The continuing work on a sea wall with mangrove planting goes back to 2002 and has already reclaimed half of 196 hectares of lost fishponds. The national project of the Jatibarang dam, started in 2014, is expected to reduce flooding, improve the drainage system and deal with the problem of clean water as limited water supply leads to uncontrolled exploitation of groundwater that in turn speeds up subsidence.
Urban resilience pioneer
In 2013, Semarang was one of the first 33 cities worldwide to be selected by the Rockefeller Foundation’s 100 Resilient Cities Centennial Challenge that awards cities who have "demonstrated a dedicated commitment to building their own capacities to prepare for, withstand, and bounce back rapidly from shocks and stresses". Semarang has also launched other sustainability projects, including green procurement, bus rapid transit (BRT), and public lighting replacement.
The city has a green procurement policy for all government purchases, with criteria that include energy efficiency and recycled material requirements. The policy also has specific emissions reductions goals for certain types of appliances, such as reducing emissions from air conditioner use by 30%.
Semarang currently operates two BRT corridors, with a further six corridors planned for completion by 2020. The system is part of a wider modal shift strategy that also includes wider collection of parking fees and a Car Free Day on Sundays.
The city has launched a program to replace 30% of park and street lighting with LED lights. In a previous pilot light replacement project with the private sector, a 33% reduction in emissions from lighting was achieved.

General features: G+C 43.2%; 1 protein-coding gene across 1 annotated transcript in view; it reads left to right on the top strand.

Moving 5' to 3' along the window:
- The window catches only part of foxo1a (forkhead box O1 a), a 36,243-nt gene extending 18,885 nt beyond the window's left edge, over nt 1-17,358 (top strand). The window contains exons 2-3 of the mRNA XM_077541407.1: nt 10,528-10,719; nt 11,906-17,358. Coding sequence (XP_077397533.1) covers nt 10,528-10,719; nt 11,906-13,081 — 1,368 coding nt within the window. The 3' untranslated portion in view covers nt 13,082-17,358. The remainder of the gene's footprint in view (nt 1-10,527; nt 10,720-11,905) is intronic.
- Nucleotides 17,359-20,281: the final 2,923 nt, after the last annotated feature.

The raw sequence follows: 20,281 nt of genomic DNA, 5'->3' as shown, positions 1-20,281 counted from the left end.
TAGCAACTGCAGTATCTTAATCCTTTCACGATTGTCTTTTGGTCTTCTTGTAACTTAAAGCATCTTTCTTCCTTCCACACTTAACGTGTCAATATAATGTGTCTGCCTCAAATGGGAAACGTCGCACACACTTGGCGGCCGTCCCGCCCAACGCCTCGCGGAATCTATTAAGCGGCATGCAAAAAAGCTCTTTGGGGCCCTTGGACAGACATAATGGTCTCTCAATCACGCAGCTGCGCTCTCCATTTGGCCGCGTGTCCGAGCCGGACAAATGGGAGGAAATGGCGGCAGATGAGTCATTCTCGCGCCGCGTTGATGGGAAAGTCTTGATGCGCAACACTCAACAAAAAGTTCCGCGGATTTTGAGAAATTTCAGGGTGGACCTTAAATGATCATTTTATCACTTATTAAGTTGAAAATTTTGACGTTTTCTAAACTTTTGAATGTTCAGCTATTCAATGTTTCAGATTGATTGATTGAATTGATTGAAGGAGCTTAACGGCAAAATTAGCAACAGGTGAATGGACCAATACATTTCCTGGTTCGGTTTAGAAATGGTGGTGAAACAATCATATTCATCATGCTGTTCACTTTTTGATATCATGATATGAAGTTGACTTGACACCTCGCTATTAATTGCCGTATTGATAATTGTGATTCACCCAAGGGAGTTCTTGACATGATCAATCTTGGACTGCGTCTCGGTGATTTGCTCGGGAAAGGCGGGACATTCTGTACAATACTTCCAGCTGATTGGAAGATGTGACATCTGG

Want to know more about Urban solutions?
Contact Barbara Evaeus
Climate communicator, WWF Sweden
+46 709 111 111
Asian Cities Climate Change Resilience Network (ACCCRN), Semarang, http://www.acccrn.org/initiatives/indonesia/semarang
Semarang ACCCRN City Team and Mercy Corps, “Semarang Climate Change Resilience Strategy, Indonesia”, http://acccrn.org/sites/default/files/documents/6_Semarang_Resilience_Strategy.pdf
United Nations Population Fund (UNFPA) and The International Institute for Environment and Development (IIED), “Climate vulnerability and adaptation in the Semarang Metropolitan Area: a spatial and demographic analysis”, http://www.droughtmanagement.info/literature/UNFPA_IIED_climate_vulnerability_adaptation_semarang_metropolitan_area_2013.pdf
carbonn Climate Registry, City Climate Report: Semarang, http://citiesclimateregistry.org/index.php?id=313&tx_datareport_pi1%5Buid%5D=583
The Rockefeller Foundation, 100 Resilient Cities, http://www.100resilientcities.org/cities
The Jakarta Post, “Jatibarang Dam to begin operation soon”, May 21 2013, http://www.thejakartapost.com/news/2013/05/21/jatibarang-dam-begin-operation-soon.html
The Jakarta Post, “Semarang joins the ‘sinking cities network’”, October 06 2012, http://www.thejakartapost.com/news/2012/10/06/semarang-joins-sinking-cities-network.html
Text by: Martin Jacobson
Last edited: 2017-03-15